LONDON (AFP) — The BBC unveiled 1,800 job cuts Thursday as part of a cost-cutting plan to plug a four-billion-dollar funding shortfall caused by lower than expected government funding for the British broadcaster.
The lay-offs, which affect some eight percent of staff and are among the most sweeping in the broadcaster's 85-year history, will hit news and current affairs particularly hard and have provoked anger from unions and journalists.
"There will be a smaller BBC, but one which packs a bigger punch because it is more focused on quality and the content that really makes a difference to audiences," director-general Mark Thompson told staff, according to a statement.
A total of 2,500 posts are to be phased out in the next six years, the BBC statement said, but added that the creation of around 700 jobs would result in total redundancies estimated at 1,800.
On Wednesday, governing body the BBC Trust approved Thompson's plans to plug a two-billion-pound (2.8-billion-euro, four-billion-dollar) gap which opened up in January when ministers announced the size of the BBC licence fee settlement.
The yearly fee is paid by all television set owners to help fund BBC services and is currently 135.50 pounds (277 dollars, 194 euros) for owners of colour sets.
But as well as a shortage of funds, Thompson's reforms also highlight wider problems facing the BBC, which dominated terrestrial television and radio for decades, as it grapples with the challenge of competing in the digital age.
The BBC also confirmed a swathe of other cost-saving measures including selling its west London headquarters, three percent annual efficiency targets for the next six years and making 10 percent fewer new programmes in that time.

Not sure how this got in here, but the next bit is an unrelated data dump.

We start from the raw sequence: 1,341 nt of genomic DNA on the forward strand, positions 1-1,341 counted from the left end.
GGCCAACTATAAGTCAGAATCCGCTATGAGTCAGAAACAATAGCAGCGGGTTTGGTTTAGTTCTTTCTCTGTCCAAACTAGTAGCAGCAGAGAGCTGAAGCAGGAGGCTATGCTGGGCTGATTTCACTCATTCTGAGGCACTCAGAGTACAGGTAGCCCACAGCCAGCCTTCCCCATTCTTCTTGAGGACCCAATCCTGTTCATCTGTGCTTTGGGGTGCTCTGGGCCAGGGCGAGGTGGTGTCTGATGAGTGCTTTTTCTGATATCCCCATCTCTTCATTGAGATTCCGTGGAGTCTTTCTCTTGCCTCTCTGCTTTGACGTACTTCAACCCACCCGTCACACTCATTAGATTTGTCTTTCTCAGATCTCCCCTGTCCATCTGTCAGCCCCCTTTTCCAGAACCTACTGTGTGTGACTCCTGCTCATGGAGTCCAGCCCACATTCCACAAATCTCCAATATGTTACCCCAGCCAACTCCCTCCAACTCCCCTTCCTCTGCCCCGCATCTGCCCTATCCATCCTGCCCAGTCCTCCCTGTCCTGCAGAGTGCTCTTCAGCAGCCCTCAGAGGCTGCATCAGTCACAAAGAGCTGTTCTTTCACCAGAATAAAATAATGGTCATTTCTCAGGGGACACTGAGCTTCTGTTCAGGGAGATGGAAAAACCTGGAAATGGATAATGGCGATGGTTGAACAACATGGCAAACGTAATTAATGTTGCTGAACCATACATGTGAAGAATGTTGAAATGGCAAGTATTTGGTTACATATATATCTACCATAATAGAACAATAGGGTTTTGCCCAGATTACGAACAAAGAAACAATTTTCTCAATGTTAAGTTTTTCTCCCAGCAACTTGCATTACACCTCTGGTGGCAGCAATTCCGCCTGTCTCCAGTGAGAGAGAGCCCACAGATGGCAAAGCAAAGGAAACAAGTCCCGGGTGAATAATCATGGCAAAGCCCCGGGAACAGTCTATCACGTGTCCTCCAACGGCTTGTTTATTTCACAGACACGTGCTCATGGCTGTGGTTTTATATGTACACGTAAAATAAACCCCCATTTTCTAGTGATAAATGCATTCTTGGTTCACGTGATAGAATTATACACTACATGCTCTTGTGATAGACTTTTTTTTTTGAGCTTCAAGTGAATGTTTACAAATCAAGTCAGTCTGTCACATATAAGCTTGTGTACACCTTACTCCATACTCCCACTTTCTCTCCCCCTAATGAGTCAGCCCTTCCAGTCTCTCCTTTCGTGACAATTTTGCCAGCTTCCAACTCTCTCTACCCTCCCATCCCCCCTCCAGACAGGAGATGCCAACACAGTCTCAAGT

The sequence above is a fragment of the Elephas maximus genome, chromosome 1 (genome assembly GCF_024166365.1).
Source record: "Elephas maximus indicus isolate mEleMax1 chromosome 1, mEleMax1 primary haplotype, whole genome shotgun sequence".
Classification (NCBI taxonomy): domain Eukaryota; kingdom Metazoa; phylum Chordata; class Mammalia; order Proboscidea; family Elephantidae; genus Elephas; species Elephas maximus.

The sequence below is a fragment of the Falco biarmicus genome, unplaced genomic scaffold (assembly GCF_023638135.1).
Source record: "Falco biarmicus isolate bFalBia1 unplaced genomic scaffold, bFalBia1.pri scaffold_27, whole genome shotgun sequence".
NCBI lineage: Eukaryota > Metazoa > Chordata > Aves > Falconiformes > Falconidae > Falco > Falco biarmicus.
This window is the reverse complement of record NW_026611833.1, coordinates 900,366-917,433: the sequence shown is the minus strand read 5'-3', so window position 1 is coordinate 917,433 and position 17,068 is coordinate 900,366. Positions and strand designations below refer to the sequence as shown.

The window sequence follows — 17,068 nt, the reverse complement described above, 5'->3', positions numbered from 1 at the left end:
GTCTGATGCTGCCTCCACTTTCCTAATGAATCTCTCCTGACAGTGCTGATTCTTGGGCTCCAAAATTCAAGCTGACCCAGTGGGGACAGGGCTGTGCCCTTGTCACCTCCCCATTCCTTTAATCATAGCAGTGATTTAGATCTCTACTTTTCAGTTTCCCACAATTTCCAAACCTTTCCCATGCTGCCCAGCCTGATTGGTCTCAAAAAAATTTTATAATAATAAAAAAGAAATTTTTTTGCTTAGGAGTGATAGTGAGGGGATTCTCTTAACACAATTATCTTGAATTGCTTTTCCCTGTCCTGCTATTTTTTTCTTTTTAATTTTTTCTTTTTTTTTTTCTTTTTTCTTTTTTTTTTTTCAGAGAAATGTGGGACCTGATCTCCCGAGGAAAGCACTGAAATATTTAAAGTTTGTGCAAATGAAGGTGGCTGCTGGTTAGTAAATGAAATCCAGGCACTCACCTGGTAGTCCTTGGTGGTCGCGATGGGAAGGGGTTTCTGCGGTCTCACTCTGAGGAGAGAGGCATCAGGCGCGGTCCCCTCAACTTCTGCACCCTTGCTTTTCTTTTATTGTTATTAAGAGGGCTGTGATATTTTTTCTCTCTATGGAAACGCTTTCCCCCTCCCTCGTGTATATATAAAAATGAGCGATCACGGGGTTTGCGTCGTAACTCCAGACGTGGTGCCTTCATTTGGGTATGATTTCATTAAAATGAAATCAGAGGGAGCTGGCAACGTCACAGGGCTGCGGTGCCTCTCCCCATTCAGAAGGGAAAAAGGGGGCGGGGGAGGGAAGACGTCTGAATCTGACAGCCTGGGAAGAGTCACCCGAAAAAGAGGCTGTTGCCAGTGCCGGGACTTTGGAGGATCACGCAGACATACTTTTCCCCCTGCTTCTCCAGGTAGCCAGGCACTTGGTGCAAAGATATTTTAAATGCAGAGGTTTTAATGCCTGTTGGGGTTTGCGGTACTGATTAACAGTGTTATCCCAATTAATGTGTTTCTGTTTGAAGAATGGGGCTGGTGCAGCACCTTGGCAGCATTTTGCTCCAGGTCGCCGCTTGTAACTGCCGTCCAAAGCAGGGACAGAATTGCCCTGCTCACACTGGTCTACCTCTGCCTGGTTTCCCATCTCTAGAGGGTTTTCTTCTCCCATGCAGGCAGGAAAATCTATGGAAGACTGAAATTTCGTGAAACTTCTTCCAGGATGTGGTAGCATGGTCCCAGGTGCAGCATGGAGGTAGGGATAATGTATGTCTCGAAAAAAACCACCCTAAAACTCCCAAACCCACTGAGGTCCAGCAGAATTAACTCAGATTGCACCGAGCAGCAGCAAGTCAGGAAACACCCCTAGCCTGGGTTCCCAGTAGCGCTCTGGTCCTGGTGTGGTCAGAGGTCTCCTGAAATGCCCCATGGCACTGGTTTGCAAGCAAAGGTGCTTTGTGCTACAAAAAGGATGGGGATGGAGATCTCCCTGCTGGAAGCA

It will also merge its largely separate television, radio and online news operations into one newsroom. The BBC said it expects to cut up to 490 posts over five years in news and current affairs.
In another sign of its rush for cash, the BBC announced plans to allow advertising on its website internationally for the first time, although services in Britain will be unaffected.
The corporation described the measures as "a radical programme of reform" which would deliver a "smaller but fitter" organisation.
But unions have said strike action is likely which could take live programmes off the air unless the BBC pulls back from sending letters seeking volunteers for redundancy by noon (1100 GMT) Friday.
Gerry Morrissey, general secretary of broadcasting workers' union Bectu, said that union representatives were feeling "extremely angry" because they felt the BBC had not properly negotiated the redundancies with them.
"They are up for taking strikes to oppose these unnecessary cuts," he added.
National Union of Journalists' general secretary Jeremy Dear also raised the prospect of strikes, adding it "makes no sense" to cut staff "if the trust really believe quality news and current affairs is at the heart of what the BBC does."
The prospect of slashing news and current affairs services has provoked fury from some of the BBC's star news presenters including John Humphrys and Jeremy Paxman.
Humphrys has argued that niche digital television channels such as BBC3, aimed at young people and launched in 2003, and BBC4, which has a cultural focus and dates back to 2002, should be pruned instead.
As well as the funding row, the BBC has also been in hot water recently after a series of scandals rocked trust in the corporation.
The most notorious came in July when the BBC apologised to Queen Elizabeth II after wrongly implying in a trailer for a documentary that she stormed out of a photo shoot with celebrity photographer Annie Leibovitz.
Earlier this month, Peter Fincham, controller of the main BBC1 channel, who presented the sequence to journalists, resigned.
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